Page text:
Right at the end, alas, we find out the De Niro character (Sam) is actingout of self-sacrificing motives after all and is on a mission to help end the strife in Ireland, a cause the audience would champion if the director had revealed it earlier. This film delivers its thrills via car chase scenes that are so incredible they're silly. You are asked to believe that it's possible to speed for miles going the wrong way on a freeway in moderate traffic and not hit anybody. You might feel at times you're being held prisoner in a video game. The point is, don't try to get creative and deconstruct the thriller paradigm and leave out essential elements. These elements are your bullets; fire them all as straight and true as you can. Be creative with the cleverness of the villain and the hero, not in remodeling the form.
The ancient pattern for the thriller that has not changed in thousands of years is this:
A clever hero has an "impossible" mission to foil evil. The hero is brave; he or she is in terrible trouble; the mission is urgent; the stakes are high; and it's best if the hero is self-sacrificing for others.
Over the years, this prescription for the thriller has held audiences captivated every time. Called "England's national epic," Beowulf (first in the oral tradition for centuries, then written down in the Middle Ages, say about 800 A.D., film 2007) involves a hero, Beowulf, who has a mission to kill first two monsters, then, later, a dragon. The legends of King Arthur and the Knights of the Round Table, with knights going off on all sorts of quests to rescue damsels in distress and kill bad knights and dragons, are thrillers about clever heroes on "impossible" missions to foil evil. These stories are from about the sixth century A.D. or even earlier.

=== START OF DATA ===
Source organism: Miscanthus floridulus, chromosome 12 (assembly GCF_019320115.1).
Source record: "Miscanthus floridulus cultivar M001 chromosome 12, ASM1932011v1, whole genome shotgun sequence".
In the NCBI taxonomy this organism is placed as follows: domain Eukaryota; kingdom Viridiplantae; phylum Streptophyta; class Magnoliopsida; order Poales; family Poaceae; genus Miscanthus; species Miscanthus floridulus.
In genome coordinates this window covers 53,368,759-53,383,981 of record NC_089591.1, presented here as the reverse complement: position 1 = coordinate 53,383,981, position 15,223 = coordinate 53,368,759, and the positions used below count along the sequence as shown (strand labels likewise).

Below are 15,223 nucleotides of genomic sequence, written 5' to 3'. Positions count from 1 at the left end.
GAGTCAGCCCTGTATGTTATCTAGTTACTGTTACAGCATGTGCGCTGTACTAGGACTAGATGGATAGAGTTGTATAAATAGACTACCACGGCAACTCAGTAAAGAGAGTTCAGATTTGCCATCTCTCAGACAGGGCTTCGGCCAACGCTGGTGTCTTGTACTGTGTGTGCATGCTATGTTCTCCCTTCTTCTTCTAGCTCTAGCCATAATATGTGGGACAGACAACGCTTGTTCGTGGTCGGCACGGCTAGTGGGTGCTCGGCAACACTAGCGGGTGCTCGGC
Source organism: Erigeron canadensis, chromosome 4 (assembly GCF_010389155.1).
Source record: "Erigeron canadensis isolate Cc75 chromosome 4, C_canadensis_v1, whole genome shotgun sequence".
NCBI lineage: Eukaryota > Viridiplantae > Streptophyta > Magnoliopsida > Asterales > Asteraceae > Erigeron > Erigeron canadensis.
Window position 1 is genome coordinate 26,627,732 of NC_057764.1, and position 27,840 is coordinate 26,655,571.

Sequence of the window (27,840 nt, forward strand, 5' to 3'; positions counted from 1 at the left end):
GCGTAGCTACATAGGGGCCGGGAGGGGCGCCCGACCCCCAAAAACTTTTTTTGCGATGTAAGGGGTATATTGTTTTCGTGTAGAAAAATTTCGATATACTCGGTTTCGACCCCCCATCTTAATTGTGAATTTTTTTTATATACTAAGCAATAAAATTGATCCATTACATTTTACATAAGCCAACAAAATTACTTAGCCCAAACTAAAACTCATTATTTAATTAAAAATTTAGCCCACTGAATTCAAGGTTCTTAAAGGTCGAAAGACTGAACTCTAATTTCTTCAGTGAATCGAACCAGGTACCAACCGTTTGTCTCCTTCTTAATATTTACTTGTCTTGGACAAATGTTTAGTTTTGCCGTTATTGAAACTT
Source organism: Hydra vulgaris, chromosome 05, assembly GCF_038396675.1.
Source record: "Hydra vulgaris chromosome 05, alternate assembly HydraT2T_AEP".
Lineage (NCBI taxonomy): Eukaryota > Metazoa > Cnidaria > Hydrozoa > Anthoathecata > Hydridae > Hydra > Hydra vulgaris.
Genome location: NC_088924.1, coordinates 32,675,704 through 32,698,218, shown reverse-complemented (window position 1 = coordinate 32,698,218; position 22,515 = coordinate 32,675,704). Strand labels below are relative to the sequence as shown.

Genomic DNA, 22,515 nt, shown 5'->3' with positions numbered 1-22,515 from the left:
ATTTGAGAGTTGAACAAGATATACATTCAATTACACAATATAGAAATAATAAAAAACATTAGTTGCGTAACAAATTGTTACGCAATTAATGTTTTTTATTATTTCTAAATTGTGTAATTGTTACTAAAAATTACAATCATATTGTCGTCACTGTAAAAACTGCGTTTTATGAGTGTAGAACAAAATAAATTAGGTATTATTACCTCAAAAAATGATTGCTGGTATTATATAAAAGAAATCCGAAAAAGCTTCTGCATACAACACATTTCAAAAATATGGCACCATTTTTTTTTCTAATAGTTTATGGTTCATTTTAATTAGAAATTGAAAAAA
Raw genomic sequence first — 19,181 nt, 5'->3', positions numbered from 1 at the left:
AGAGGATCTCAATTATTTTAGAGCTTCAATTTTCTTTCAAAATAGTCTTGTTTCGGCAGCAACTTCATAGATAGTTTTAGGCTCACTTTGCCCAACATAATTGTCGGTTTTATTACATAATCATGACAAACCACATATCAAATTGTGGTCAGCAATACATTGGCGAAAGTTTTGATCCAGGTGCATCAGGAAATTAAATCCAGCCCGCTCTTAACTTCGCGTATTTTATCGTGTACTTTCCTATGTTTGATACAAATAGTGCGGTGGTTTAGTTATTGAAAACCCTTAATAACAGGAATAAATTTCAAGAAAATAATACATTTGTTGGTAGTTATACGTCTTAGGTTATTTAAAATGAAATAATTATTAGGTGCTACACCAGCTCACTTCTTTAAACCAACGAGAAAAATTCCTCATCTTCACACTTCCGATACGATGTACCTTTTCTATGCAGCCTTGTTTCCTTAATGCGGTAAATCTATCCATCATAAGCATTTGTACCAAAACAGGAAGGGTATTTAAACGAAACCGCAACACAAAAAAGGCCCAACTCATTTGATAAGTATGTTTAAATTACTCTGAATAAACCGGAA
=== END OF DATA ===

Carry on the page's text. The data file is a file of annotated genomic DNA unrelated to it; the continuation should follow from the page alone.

Then there came one of the most enduring thriller heroes of all times: Robin Hood. He supposedly lived at the time of King Richard the Lionheart in the late twelfth century. His tale appeared in print as a ballad entitled "A Gest of Robyn Hode" (1492). The Adventures of Robin Hood (film 1938) is one of the truly great adventure thrillers ever made.
Here's a clever hero indeed, who has the "impossible" mission of foiling Prince John and the Sheriff of Nottingham, as evil a couple of dudes as ever lived. Thrillers have been around a long, long time, and the good news is, they're more popular than ever. And the pattern remains the same: A clever hero has an urgent, "impossible" mission to foil evil.
Okay then, we now know what our goal is. Before we begin crafting our thriller step by step, we'll have to decide what type of thriller we're going to write.
Types of Thrillers
Often you will see thrillers categorized by their formal genre, the way Hollywood sees the world. Examples: sci-fi, horror, political, techno, supernatural, Everyman, mystery-thriller, western, man-against-nature, and so on. The genres are based on the kind of menace the hero is facing. If the hero is up against the spirit world, it's a supernatural thriller; against a monster, it's a horror thriller; against terrorists, it's an espionage thriller; and so on. Sometimes the hero is a professional spy, say, like James Bond, or a cop, but other times he or she is just some ordinary sap who wanders into a bad situation. Alfred Hitchcock's film The Man Who Knew Too Much (1956) is an example of the ordinary sap type. Of course it turns out the sap is a clever sap. The basic design of the ordinary sap thriller is the same as any other thriller; a clever hero has an "impossible" mission to foil evil no matter which type it is. The exception, of course, is the comic thriller, where the hero is inept but lucky.